I have a probably unusual habit: I'm applying for jobs as programmer at least once a year. It 's not that I don't have a job, or that I don't like what I do, but since I am self employed and running my own company
I have the feeling that I am coming out of touch of what the current job market is like, and so I started to apply for jobs at different companies once in a while. Just to keep in mind how this is like and for the fun of it.
I think this is also a good training should I need to be employed again in the near future: As 'CEO' of your own company, you tend to become a bit arrogant and tend to get an exaggerated opinion of yourself. Doing job interviews helps you to keep down to reality a bit.
So about once in a year I pick an advertised programmers job at a company I like, and in most cases, they invite me to the job interview. Because I'm not actually looking for a job, this sounds maybe like I'm wasting the time of that company, but actually, I usually tell them that I'm currently not looking urgently for a job. Additionally, who knows, maybe the job is surprisingly nice and interesting, and maybe the payment is as well, so if they want me, I maybe still would consider working for them.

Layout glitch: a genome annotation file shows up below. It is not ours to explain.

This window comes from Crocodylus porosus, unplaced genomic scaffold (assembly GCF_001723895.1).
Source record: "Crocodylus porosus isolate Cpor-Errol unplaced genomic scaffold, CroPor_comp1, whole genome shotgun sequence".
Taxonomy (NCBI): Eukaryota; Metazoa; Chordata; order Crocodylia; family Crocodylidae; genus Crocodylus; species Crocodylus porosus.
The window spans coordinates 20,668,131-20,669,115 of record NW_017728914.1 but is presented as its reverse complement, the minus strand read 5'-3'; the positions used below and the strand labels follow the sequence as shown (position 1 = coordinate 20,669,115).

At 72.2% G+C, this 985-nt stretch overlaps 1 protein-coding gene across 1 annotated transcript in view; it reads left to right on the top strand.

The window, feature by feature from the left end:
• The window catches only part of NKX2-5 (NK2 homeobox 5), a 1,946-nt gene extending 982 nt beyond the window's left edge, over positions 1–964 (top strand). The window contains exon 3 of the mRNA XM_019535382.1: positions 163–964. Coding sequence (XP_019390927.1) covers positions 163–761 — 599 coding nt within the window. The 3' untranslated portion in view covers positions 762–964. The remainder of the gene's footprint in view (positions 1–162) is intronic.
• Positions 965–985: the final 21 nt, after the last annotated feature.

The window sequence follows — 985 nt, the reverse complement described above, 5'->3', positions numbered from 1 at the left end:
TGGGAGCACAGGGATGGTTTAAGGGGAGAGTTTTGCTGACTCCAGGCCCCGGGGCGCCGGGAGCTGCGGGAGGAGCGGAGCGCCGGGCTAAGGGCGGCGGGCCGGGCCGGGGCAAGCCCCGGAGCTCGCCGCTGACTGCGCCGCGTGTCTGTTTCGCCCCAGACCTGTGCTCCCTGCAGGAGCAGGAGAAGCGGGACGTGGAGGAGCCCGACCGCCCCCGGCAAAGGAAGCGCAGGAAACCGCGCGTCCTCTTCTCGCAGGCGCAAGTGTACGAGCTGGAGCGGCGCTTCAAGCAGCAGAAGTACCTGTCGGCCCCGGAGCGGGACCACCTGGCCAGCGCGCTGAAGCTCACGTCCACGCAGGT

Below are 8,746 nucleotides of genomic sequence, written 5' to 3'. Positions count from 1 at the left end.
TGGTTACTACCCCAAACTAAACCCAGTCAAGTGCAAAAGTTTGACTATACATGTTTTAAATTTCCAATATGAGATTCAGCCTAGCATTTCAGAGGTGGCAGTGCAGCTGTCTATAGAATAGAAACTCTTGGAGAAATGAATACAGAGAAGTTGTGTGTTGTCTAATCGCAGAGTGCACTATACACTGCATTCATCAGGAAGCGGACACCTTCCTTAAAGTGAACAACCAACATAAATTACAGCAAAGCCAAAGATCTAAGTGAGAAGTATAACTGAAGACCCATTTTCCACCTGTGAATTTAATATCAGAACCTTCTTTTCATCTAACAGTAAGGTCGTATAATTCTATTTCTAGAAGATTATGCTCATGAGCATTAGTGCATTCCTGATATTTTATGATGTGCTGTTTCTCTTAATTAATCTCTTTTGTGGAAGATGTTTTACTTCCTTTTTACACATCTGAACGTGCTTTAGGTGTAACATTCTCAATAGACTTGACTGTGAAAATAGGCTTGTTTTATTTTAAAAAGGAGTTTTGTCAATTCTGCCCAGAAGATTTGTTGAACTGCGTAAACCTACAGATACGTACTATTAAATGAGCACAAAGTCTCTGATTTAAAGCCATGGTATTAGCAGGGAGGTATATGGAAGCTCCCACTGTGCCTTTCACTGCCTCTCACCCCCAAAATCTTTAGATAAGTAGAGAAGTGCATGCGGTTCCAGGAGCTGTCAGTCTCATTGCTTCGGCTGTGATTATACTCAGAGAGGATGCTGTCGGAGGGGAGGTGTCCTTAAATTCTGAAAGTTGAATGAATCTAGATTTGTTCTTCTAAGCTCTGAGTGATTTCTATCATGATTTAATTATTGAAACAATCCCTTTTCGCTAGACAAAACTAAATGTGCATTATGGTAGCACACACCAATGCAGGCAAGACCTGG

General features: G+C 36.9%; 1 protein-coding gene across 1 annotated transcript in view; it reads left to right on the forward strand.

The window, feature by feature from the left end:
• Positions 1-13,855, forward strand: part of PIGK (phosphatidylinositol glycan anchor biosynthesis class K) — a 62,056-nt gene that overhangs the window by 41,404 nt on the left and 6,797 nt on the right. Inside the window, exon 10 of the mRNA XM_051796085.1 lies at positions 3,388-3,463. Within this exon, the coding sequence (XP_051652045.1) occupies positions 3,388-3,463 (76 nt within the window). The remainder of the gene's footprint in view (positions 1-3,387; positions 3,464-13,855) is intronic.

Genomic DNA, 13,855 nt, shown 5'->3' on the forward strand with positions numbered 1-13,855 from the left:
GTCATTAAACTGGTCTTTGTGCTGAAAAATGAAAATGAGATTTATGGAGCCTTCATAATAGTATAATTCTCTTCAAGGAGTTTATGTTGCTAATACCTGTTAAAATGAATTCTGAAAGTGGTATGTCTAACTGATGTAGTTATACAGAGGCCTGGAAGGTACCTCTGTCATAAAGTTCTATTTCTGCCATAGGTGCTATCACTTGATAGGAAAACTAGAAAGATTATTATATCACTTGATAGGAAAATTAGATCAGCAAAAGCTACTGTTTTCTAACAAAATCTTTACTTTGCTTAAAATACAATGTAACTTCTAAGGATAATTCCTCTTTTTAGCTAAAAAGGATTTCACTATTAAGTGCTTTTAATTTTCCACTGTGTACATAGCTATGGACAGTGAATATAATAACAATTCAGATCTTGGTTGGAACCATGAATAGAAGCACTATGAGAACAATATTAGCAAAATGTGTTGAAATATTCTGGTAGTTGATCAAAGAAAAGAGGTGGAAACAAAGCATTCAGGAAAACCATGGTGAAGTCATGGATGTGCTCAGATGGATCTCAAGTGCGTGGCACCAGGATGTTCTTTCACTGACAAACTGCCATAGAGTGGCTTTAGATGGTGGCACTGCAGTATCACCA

Until now, I did quite a few job interviews like that, and most of them were quite interesting. I talked with a lot of interesting people, learned new views, got constructive reviews of my skills and personality, and even built some business relationships in this way.
I'm not sure if this is just me, but I think experienced software engineers don't play along with this. If a recruiter seriously asks me for a clearance certificate by the police for a job as website back-end programmer, then I won't apply for the job. If you want me to program a puzzle test for several hours just to apply for your company's crappy underpaid job, then no, sorry. If you want me to fill out your custom online application web form with about 50 fields where half of the comboBoxes don't contain the values which would be correct for me, then I simply apply for a job at a different company.
These companies don't notice that in this way, the good people a driven away, and only the desperate will apply. So I pity those poor programmers who get treated this way today and I am currently quite happy that I'm not looking for a job under these circumstances.
David T. Macknet